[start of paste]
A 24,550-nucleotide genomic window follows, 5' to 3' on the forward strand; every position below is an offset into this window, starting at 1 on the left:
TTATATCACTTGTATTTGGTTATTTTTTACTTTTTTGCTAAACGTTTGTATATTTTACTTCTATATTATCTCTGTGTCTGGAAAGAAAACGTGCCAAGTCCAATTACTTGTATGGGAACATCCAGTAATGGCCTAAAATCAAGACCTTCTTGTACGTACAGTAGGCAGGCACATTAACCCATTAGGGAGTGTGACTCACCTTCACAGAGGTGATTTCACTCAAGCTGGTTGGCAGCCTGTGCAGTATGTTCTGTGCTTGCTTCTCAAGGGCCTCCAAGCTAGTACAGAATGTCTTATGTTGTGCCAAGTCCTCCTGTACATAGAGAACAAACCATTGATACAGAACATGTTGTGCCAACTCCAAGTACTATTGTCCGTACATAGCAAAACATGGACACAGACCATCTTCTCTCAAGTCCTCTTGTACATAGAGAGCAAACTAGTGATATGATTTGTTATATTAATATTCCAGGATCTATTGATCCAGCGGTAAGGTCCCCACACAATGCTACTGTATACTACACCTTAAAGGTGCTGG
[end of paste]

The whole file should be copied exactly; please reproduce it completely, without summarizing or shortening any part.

A 24,550-nucleotide genomic window follows, 5' to 3' on the forward strand; every position below is an offset into this window, starting at 1 on the left:
TTATATCACTTGTATTTGGTTATTTTTTACTTTTTTGCTAAACGTTTGTATATTTTACTTCTATATTATCTCTGTGTCTGGAAAGAAAACGTGCCAAGTCCAATTACTTGTATGGGAACATCCAGTAATGGCCTAAAATCAAGACCTTCTTGTACGTACAGTAGGCAGGCACATTAACCCATTAGGGAGTGTGACTCACCTTCACAGAGGTGATTTCACTCAAGCTGGTTGGCAGCCTGTGCAGTATGTTCTGTGCTTGCTTCTCAAGGGCCTCCAAGCTAGTACAGAATGTCTTATGTTGTGCCAAGTCCTCCTGTACATAGAGAACAAACCATTGATACAGAACATGTTGTGCCAACTCCAAGTACTATTGTCCGTACATAGCAAAACATGGACACAGACCATCTTCTCTCAAGTCCTCTTGTACATAGAGAGCAAACTAGTGATATGATTTGTTATATTAATATTCCAGGATCTATTGATCCAGCGGTAAGGTCCCCACACAATGCTACTGTATACTACACCTTAAAGGTGCTGG